That He Is and No More


In preparing a message on prayer recently, I remembered a quote that previously impacted me:

"What a man is on his knees before God, that he is, and no more"

I don't like quoting people without a proper source, and I seemed to remember it was by Robert Murray M'Cheyne, so I set off in search of the original author, to confirm this.

M'Cheyne or Owen?

There are a number of unsourced attributions - to M'Cheyne online (1, 2), and in books (1, 2, 3), or John Owen (1, 2, 3). The earliest attribution of these was to M'Cheyne in Pray in the Spirit by Arthur Wallis, published in 1970.
However, it doesn't seem to have been said by M'Cheyne. I found a blog post by Stephen Steele questioning him (or John Owen) ever saying this, and linking to another blog post by Father Horton on the Fauxtations website, assessing a similar quote to attributed to St Anthony of Padua ("What we are before God we are and nothing more") as a misattribution.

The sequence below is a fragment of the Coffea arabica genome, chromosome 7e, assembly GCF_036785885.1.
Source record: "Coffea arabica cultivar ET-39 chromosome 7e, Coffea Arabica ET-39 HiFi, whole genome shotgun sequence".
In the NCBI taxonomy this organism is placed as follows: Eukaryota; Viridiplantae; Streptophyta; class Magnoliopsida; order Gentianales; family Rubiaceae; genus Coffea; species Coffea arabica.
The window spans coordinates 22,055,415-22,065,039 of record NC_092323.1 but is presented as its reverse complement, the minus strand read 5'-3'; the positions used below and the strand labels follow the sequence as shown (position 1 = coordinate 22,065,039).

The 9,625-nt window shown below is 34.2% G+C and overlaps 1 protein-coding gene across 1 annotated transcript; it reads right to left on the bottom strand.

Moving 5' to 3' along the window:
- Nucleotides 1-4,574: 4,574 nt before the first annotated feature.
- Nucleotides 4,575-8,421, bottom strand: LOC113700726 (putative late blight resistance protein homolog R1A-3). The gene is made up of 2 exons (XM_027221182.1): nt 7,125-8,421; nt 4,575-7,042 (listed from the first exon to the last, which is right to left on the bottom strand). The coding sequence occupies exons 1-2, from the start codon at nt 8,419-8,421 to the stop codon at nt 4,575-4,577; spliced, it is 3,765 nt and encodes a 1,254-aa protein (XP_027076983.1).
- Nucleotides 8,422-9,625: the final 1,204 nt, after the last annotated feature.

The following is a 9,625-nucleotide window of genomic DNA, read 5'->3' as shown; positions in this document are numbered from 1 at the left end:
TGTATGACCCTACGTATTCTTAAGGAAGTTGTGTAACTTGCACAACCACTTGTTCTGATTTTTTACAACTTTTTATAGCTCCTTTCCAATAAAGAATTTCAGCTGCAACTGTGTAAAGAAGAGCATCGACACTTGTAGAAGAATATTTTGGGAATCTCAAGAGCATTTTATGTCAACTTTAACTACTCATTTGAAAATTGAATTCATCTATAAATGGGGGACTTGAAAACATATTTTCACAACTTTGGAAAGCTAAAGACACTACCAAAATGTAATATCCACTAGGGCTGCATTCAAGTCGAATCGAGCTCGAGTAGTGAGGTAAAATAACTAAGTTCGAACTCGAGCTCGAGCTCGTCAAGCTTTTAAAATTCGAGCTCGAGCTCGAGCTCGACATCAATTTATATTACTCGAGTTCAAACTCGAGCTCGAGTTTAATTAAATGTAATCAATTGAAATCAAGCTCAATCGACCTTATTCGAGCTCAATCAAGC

In A Communion of Love: The Christ-Centered Spirituality of Robert Murray M'Cheyne by Jordan Stone, the attribution to M'Cheyne is questioned but a fuller quote from John Owen is given in Footnote 777:
A similar quote often attributed to M'Cheyne is as follows: "What a man is on his knees before God, that he is- and nothing more." No source exists in those secondary resources that reference it, nor has one yet been found. It sounds very similar to a statement attributed to John Owen that "a minister may fill his pews and communion roll but what he is on his knees in secret before God Almighty, that he is and no more." Thomas, A Puritan Gold Treasury, 192.
I can't find a copy of A Puritan Gold Treasury in electronic format, but it is purchasable online.
I did search through all 21 volumes of The Works of John Owen on the Internet Archive (indexed helpfully at The Digital Puritan; at over 500 pages each, John Owen wrote a lot!) and couldn't find this reference. But I did eventually find a quote more similar to the original, in Volume 13, The Nature, Power, Deceit, and Prevalency of the Remainders of Indwelling Sin in Believers, on p180 :
Hence our Saviour lets us know, Matt. vi. 6. what a man is in secret, in these private duties, that he is in the eyes of God, and no more.